Peloton bikes aren’t exactly cheap, and after putting down a significant amount of money to get yours, you may be saving up again for a decent pair of clipless shoes. Or maybe you’re in the market for the perfect pair and, like me, are indecisive about it. Either way, you may be riding with toe clips or cages for a while.
Peloton bikes ship with Look Delta (or SPD-SL) type pedals which are cage ready! The Peloton pedals are not universal to any type of cages but there are options available to add cages to your Pelton pedals!
Because toe cages are not universally compatible with Peloton pedals, you shouldn’t just buy the first pair you find on a shelf. Unfortunately, there is some research required. And with that added effort, you may be wondering if toe cages are worth it or not.
Which Toe Cages Work With Peloton Pedals?
Because Peloton ships with their own model of delta cleat pedals, you would assume that any universal toe cages would be compatible, but it is never a good idea to assume.
Fear not, though; there are several compatible options on the market that you can consider.
The easiest and most sure option is to just buy toe cages straight from Peloton. This way, you can be sure that they will play nicely with your bike. Unfortunately, as of recently Peloton no longer has toe cages available for purchase. It is important to consider that changing the Delta pedals to off-market pedals or adding toe cages could potentially void your warranty if you are within the warranty period.
The pedals can still be changed or cages can easily be added. We do recommend if you need to contact support for any type of help that you change the pedals back to the Delta pedals or remove the cages, especially if doing a video chat to ensure that the warranty does not become voided.
We recommend these CyclingDeal Toe Clips if you decide to add cages, which are specifically designed to be used with a Peloton bike and nothing else.
Or you can consider the Venzo toe cages, which you can pick up for slightly cheaper (when they go on sale) and seem to be the go-to option for most Peloton owners.
Why Use Toe Cages With Your Peloton?
You may have concluded that you could just save the money for the cages toward buying a good set of shoes, but while you are not wrong, there are a few reasons you may still want to consider cages.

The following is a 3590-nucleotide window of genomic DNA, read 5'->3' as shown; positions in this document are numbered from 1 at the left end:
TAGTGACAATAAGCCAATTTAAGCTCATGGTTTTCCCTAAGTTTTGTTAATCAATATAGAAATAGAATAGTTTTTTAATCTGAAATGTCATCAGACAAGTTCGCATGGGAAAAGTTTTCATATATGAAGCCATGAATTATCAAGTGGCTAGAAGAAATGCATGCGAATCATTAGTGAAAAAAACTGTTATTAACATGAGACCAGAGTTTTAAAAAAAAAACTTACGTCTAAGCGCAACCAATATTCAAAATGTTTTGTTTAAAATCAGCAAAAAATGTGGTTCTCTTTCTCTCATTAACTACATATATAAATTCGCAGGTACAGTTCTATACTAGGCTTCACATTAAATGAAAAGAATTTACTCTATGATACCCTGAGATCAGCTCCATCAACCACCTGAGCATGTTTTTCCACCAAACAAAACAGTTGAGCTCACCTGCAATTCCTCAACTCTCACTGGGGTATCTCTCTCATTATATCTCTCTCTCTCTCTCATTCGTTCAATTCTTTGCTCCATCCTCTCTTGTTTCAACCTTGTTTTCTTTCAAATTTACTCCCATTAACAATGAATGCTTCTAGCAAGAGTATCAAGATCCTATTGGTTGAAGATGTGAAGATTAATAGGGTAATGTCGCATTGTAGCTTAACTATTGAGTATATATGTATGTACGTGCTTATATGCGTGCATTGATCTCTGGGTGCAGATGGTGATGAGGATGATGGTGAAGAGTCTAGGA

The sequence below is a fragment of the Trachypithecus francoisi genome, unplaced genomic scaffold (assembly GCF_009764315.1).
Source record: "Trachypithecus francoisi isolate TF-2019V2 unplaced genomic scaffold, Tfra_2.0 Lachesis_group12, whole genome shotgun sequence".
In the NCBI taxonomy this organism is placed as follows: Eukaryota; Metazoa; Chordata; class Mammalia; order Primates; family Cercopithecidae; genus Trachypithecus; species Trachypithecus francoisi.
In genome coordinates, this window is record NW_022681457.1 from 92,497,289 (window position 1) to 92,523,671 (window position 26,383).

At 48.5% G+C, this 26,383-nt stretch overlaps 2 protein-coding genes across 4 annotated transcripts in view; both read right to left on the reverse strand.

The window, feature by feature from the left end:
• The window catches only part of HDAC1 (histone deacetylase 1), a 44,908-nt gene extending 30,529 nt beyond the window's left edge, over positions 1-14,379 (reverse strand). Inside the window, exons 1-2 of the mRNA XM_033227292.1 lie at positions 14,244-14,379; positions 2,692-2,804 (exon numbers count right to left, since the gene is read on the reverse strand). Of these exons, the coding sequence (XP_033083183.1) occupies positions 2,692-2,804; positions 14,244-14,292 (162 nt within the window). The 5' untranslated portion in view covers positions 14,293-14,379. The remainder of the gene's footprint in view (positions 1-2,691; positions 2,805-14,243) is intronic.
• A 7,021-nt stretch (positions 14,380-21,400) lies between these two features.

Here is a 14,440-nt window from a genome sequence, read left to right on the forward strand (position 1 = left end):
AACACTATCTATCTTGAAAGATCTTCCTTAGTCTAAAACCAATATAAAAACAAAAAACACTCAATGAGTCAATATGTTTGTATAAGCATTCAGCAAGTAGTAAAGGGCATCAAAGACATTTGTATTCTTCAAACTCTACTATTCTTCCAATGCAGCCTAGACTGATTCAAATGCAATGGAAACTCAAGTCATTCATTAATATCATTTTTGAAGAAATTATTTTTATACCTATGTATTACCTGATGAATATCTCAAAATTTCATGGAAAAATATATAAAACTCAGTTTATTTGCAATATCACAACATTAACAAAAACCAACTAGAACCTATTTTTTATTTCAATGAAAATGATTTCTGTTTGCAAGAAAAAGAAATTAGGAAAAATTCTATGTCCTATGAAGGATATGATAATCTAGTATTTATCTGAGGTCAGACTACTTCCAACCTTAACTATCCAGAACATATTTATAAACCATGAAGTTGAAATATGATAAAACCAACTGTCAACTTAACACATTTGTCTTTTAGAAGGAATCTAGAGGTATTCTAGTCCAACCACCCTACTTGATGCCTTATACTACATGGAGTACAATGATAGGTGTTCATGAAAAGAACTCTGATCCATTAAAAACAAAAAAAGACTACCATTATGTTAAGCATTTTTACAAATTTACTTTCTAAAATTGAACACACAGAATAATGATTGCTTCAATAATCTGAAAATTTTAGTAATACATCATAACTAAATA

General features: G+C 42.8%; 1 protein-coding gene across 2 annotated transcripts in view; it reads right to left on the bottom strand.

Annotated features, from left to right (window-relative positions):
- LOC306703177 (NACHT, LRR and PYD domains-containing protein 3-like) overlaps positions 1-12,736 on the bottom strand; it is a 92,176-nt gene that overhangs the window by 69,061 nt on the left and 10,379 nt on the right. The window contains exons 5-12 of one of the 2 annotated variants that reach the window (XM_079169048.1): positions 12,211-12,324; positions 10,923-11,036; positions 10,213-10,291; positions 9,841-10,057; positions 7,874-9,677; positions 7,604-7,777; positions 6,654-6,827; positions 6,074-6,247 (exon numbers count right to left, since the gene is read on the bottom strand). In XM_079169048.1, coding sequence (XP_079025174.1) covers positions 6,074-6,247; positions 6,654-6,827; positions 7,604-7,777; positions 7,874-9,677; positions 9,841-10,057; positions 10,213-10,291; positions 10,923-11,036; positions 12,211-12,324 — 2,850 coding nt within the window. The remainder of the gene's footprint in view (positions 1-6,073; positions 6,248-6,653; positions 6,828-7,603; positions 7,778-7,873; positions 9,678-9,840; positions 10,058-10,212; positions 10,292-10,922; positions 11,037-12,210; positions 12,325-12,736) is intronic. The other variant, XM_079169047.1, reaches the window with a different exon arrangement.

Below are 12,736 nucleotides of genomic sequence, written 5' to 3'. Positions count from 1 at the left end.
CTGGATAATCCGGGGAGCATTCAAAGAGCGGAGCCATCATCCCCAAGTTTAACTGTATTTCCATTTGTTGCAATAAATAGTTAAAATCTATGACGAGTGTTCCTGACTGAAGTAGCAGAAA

1. The Whole Family Can Ride
If your Peloton is used by a few people, like a family, then putting toe cages on the pedals may make sense.
Cycling shoes can be pretty expensive, especially if you have to buy a pair for each family member just to use the Peloton. A more budget-friendly option is to simply use toe cages to allow everyone to use their normal trainers on the bike.
2. You Don’t Like Cycling Shoes
I’m not going to be one to judge people who don’t like cycling shoes. Some people just don’t, and if you are one of them, that’s OK.
Cycling shoes can feel restrictive and uncomfortable, especially if they are not sized correctly. Whatever the reason is, using toe cages is a solution for you to still enjoy your bike.
3. You Enjoy Mixed/Circuit Training
Cycling shoes are made for one purpose only: cycling. You shouldn’t walk in them unnecessarily, and you definitely won’t be running and jumping in them. This means that while wearing them, you are restricted to your bike.
But what if you want to change things up and use your Peloton in a home-made training circuit involving everything from running to box jumping in between spinning sessions?
Well, you can. Just use toe cages. You can do it all in your favorite pair of cross-fit sneakers.
Can You Ride The Peloton Without Cages Or Cleats?
Maybe you just don’t like the thought of your feet firmly attached to the pedals and would like an option similar to a standard flat bicycle pedal.
You’re actually in luck because after-market adapter options include the ATP Sports Pedal Converters that clip into the Peloton delta pedals and convert them into flat pedals.
There are no cages and no cleats, and you can hop on and off as you please. But unfortunately, there is a risk of injury to this option.
Cages and cleats are not just there to help with efficiency; they also help keep your feet on the pedals. While riding in a class guided by an instructor, you will be going back and forth from seated spinning to standing sprinting.
During these transitions and moments of maximum effort, there is a genuine risk of your foot slipping off the pedal and diving headfirst into your Peloton’s screen or handlebar. That’s bound to set back your training program a little.
Can You Swap The Peloton Pedals?
What if you’re a mountain biker who already owns SPD-type shoes, or if there is a toe cage you love that isn’t compatible with the Peloton pedal? Can’t you just put different pedals on your bike?
Yes, you can, and the process is reasonably straightforward as well. This is an excellent option for people who already own cycling shoes or cages that aren’t compatible and don’t want to spend even more money.
However, there is a downside to this option. Changing your pedals by yourself will void the 12-month warranty on Peloton’s pedals. Meaning that if you break something or strip a crank arm’s thread in the process, you are on your own.
Fortunately, there are several guides on how to change out the pedals and avoid damaging your bike.
Here is a video showing you how to change your Peloton’s pedals:
Peloton pedals are Delta cleat-type pedals that are not compatible with just any toe cage option on the market. They are especially not compatible with most universal cages. However, there are several compatible after-market options out there to choose from.
Alternatively, you could get attachments that convert Peloton pedals into flat pedals, but keep in mind that you risk your feet slipping off and injuring yourself. Otherwise, you always have the option to completely change the pedals if you are OK with voiding the warranty of the pedals.